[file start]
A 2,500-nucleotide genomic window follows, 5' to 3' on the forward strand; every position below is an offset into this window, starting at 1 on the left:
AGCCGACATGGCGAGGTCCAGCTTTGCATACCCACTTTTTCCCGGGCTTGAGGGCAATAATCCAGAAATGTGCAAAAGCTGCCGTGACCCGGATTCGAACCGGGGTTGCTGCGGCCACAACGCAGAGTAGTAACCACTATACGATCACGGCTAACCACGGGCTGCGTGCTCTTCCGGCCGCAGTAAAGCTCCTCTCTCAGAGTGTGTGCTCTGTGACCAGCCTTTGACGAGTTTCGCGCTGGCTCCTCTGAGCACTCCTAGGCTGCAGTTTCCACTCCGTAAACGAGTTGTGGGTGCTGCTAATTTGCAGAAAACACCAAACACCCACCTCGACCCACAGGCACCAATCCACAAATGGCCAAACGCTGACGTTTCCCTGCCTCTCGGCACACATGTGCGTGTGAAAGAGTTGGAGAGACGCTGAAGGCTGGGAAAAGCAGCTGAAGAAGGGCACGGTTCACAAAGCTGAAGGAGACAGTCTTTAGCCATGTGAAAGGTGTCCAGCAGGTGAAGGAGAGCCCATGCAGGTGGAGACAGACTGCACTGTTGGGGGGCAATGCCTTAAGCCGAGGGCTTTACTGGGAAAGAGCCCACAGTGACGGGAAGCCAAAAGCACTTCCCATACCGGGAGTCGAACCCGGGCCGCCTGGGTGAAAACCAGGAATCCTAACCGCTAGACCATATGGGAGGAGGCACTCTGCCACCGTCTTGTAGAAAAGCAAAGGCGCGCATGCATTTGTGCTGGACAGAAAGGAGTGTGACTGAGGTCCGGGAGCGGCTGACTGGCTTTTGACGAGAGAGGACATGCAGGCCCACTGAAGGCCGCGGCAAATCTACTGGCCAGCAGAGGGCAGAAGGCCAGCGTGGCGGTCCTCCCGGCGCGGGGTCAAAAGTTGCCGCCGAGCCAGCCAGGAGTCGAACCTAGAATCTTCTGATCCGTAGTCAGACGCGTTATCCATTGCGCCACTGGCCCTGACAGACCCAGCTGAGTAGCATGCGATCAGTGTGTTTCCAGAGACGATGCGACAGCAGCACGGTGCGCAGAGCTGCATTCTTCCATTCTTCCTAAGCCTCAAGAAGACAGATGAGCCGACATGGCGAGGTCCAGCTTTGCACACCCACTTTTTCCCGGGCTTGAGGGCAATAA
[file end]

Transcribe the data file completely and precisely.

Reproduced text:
A 2,500-nucleotide genomic window follows, 5' to 3' on the forward strand; every position below is an offset into this window, starting at 1 on the left:
AGCCGACATGGCGAGGTCCAGCTTTGCATACCCACTTTTTCCCGGGCTTGAGGGCAATAATCCAGAAATGTGCAAAAGCTGCCGTGACCCGGATTCGAACCGGGGTTGCTGCGGCCACAACGCAGAGTAGTAACCACTATACGATCACGGCTAACCACGGGCTGCGTGCTCTTCCGGCCGCAGTAAAGCTCCTCTCTCAGAGTGTGTGCTCTGTGACCAGCCTTTGACGAGTTTCGCGCTGGCTCCTCTGAGCACTCCTAGGCTGCAGTTTCCACTCCGTAAACGAGTTGTGGGTGCTGCTAATTTGCAGAAAACACCAAACACCCACCTCGACCCACAGGCACCAATCCACAAATGGCCAAACGCTGACGTTTCCCTGCCTCTCGGCACACATGTGCGTGTGAAAGAGTTGGAGAGACGCTGAAGGCTGGGAAAAGCAGCTGAAGAAGGGCACGGTTCACAAAGCTGAAGGAGACAGTCTTTAGCCATGTGAAAGGTGTCCAGCAGGTGAAGGAGAGCCCATGCAGGTGGAGACAGACTGCACTGTTGGGGGGCAATGCCTTAAGCCGAGGGCTTTACTGGGAAAGAGCCCACAGTGACGGGAAGCCAAAAGCACTTCCCATACCGGGAGTCGAACCCGGGCCGCCTGGGTGAAAACCAGGAATCCTAACCGCTAGACCATATGGGAGGAGGCACTCTGCCACCGTCTTGTAGAAAAGCAAAGGCGCGCATGCATTTGTGCTGGACAGAAAGGAGTGTGACTGAGGTCCGGGAGCGGCTGACTGGCTTTTGACGAGAGAGGACATGCAGGCCCACTGAAGGCCGCGGCAAATCTACTGGCCAGCAGAGGGCAGAAGGCCAGCGTGGCGGTCCTCCCGGCGCGGGGTCAAAAGTTGCCGCCGAGCCAGCCAGGAGTCGAACCTAGAATCTTCTGATCCGTAGTCAGACGCGTTATCCATTGCGCCACTGGCCCTGACAGACCCAGCTGAGTAGCATGCGATCAGTGTGTTTCCAGAGACGATGCGACAGCAGCACGGTGCGCAGAGCTGCATTCTTCCATTCTTCCTAAGCCTCAAGAAGACAGATGAGCCGACATGGCGAGGTCCAGCTTTGCACACCCACTTTTTCCCGGGCTTGAGGGCAATAA